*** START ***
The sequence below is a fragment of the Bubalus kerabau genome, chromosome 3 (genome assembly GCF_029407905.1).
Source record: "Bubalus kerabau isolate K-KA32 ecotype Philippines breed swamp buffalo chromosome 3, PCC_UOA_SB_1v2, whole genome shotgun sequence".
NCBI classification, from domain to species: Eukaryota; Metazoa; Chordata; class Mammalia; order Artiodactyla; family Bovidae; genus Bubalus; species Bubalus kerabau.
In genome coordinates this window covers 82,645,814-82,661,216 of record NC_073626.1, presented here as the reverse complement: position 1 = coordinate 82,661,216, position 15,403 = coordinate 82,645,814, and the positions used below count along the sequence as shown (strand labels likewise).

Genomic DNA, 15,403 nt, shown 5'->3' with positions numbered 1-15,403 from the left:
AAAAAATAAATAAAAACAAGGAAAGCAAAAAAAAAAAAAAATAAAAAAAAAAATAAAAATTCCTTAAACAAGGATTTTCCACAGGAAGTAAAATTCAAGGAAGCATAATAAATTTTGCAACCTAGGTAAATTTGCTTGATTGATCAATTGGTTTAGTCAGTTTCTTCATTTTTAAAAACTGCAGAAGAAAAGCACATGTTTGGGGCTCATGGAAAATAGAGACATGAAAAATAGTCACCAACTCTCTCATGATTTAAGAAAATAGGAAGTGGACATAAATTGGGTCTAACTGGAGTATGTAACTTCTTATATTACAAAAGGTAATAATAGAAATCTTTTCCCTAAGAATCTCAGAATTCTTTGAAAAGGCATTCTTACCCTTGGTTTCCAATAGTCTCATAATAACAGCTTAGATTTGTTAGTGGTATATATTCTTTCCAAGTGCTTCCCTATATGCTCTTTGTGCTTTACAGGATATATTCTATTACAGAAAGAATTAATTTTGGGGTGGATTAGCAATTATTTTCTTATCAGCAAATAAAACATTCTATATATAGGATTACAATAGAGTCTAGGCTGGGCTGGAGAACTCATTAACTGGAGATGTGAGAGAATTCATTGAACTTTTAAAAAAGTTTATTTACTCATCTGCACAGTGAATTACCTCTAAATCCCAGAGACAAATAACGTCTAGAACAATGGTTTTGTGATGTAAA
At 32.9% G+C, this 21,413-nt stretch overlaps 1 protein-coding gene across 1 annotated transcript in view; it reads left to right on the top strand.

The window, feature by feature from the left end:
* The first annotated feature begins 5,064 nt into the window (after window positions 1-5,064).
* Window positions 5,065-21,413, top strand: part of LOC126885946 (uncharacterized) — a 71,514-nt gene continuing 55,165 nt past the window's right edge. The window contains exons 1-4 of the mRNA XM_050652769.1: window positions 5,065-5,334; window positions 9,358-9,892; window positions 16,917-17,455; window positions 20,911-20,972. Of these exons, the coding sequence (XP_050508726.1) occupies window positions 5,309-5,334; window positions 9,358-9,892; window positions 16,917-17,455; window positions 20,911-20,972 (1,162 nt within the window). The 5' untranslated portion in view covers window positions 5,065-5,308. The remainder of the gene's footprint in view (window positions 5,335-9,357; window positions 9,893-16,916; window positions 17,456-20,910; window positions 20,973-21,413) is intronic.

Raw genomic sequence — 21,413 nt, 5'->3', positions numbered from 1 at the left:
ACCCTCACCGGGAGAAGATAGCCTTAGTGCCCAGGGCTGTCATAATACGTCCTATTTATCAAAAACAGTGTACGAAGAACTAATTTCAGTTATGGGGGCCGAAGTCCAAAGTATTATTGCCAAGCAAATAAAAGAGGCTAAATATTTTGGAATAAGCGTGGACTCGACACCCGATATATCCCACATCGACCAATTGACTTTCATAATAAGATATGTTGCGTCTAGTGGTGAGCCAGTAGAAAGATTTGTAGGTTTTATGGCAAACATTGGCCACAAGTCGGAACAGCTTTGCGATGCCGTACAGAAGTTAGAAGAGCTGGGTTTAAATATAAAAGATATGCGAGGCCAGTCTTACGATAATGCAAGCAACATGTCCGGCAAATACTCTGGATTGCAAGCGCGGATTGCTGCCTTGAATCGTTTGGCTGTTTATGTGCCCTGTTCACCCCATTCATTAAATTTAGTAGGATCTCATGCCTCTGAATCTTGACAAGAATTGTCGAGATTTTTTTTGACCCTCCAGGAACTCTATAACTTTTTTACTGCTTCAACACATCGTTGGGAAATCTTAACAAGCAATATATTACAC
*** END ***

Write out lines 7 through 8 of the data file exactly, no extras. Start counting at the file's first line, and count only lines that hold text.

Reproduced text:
At 32.9% G+C, this 21,413-nt stretch overlaps 1 protein-coding gene across 1 annotated transcript in view; it reads left to right on the top strand.

The window, feature by feature from the left end: